Schools have become more flexible after two years of online classes and give students the option of attending classes from home against medical certificates.
One school has allowed students with Covid to attend classes from home and another one has allowed a student with a fracture on the leg to attend online lessons.
Before the pandemic, such flexibility was unheard of, one because there was no option and second because schools refused to bend their rules. But at least the head of one school said the institution has to be strict because there are occasions when parents try to take advantage of the situation and schools have to put their foot down.
“We have been allowing children with Covid (from classes VI to XII) to attend classes from home. With the increase in infections in July, we saw many children coming to school despite being unwell. Instead of attending classes, they ended up spending the day in the infirmary,” said Suvina Shunglu, principal of Sri Sri Academy.
As schools reopened for brief spells in the last two years several schools had made provision for blended learning when one group would attend from home and the other in classrooms.
That system is coming in handy now and students can get access to classrooms because the class is also being live streamed, teachers said. At Sri Sri Academy, the students who are in Class VI upwards are provided with the link to the classes.
For those in junior classes, the school still has an option of one section attending online classes every day. The students who are not well can join from home despite not being in that particular section.
“We have noticed is that with this system in place less number of students were turning up when they were unwell. We are continuing with this option of online lessons even in August,” said Shunglu.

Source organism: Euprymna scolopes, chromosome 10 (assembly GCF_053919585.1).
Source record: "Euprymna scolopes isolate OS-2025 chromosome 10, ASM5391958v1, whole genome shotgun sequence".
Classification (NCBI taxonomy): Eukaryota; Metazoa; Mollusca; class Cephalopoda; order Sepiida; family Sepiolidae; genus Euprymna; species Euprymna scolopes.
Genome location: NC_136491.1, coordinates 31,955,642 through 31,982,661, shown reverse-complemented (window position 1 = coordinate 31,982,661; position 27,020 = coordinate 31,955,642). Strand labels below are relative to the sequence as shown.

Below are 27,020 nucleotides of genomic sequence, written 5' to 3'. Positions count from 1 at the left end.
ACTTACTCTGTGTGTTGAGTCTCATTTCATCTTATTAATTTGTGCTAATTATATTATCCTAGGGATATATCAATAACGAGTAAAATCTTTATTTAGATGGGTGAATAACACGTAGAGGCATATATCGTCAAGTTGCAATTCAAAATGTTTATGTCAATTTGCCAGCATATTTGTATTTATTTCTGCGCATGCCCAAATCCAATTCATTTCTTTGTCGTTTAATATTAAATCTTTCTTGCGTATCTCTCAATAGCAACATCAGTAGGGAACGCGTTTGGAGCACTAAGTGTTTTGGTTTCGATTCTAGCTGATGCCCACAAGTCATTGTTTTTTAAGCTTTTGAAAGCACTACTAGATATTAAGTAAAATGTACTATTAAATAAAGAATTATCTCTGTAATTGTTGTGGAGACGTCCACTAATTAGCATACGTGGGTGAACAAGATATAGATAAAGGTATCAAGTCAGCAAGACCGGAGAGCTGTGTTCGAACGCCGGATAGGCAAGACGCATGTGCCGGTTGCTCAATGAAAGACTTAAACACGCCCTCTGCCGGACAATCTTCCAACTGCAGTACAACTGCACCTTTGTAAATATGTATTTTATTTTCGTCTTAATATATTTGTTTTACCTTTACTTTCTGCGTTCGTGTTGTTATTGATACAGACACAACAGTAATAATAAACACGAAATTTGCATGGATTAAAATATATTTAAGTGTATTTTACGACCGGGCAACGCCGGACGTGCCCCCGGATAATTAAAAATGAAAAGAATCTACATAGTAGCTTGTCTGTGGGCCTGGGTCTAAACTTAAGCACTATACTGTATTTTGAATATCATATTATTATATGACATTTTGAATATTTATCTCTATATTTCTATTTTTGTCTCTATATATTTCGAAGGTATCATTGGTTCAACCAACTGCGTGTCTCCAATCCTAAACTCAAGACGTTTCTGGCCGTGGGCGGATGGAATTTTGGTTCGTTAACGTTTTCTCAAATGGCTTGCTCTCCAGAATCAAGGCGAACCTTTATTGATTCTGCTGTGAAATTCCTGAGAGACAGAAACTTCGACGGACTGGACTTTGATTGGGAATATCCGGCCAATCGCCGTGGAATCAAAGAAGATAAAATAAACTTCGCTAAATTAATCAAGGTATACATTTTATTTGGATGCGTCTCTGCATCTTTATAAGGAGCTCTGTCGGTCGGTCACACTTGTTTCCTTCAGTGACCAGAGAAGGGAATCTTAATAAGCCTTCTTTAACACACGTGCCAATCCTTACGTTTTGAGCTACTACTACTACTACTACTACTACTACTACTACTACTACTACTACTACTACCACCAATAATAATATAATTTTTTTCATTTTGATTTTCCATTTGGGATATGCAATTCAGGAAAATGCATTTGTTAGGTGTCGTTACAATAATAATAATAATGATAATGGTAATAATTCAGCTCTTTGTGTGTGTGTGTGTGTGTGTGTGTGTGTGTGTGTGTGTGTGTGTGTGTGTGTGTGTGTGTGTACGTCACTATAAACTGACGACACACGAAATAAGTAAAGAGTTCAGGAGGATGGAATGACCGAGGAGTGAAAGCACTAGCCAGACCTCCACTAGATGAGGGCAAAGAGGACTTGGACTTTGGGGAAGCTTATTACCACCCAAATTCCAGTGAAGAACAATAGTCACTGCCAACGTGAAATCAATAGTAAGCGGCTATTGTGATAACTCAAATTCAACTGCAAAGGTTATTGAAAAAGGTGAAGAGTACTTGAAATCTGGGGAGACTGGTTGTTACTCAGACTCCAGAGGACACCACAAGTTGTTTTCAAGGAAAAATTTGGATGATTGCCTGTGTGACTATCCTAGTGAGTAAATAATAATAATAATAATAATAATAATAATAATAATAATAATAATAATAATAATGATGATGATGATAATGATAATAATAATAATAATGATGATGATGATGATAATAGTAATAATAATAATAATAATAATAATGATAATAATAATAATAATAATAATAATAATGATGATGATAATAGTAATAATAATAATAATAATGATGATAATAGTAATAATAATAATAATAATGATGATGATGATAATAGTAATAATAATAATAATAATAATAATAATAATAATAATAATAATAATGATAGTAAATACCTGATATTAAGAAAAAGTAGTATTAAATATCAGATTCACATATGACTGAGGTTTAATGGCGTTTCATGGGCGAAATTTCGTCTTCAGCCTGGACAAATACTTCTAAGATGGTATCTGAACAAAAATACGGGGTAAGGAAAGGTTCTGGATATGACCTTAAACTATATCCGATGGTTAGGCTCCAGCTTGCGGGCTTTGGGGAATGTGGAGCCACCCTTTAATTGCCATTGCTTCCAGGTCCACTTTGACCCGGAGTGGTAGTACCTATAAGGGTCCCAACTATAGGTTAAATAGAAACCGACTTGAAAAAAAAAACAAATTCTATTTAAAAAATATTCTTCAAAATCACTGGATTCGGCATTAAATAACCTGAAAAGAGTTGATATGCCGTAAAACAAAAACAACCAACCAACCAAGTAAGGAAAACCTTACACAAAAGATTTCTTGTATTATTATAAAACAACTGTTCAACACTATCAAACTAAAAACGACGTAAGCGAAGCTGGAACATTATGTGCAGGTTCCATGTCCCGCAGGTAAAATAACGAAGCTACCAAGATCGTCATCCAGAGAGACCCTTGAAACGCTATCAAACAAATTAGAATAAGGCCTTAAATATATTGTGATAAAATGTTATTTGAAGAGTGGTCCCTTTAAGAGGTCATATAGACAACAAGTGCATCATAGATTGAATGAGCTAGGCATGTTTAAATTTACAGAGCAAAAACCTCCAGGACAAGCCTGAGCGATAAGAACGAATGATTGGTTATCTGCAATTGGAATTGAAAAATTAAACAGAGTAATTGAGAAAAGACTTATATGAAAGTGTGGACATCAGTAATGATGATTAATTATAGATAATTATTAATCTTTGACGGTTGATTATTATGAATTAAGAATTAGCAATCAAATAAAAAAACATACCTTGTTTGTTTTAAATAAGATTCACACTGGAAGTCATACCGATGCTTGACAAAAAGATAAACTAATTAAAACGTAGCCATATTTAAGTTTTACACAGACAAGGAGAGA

Shri Shikshayatan School records all the classes and grants access to those children who have missed classes for genuine medical reasons.
The principal and the headmistress use their discretionary powers to decide, a school authority said.
But schools also have to be careful about the requests because parents can use them to their advantage also, teachers said. “We are allowing students only against medical documents,” said Amita Prasad, director of Indus Valley World School. Prasad said with this option available parents are also making unwarranted requests, which the school has to turn down.
“During the rainy season, when there is waterlogging they ask for online classes. We cannot allow that.” Some schools also conducted online classes last month during a rally fearing traffic disruptions in the city. “Digitisation is here to stay and so flexibility will also have to stay,” said Bratati Bhattacharyya, secretary general of Shri Shikshayatan School.
Sushila Birls Girls’ School said they have not exercised the option till now but are also open to it. “We are also a little wary of it because there are learning gaps. We want children in school for in-person classes. But we will weigh the consequences only if absolutely necessary and if there is a strong medical reason,” said principal Koeli Dey.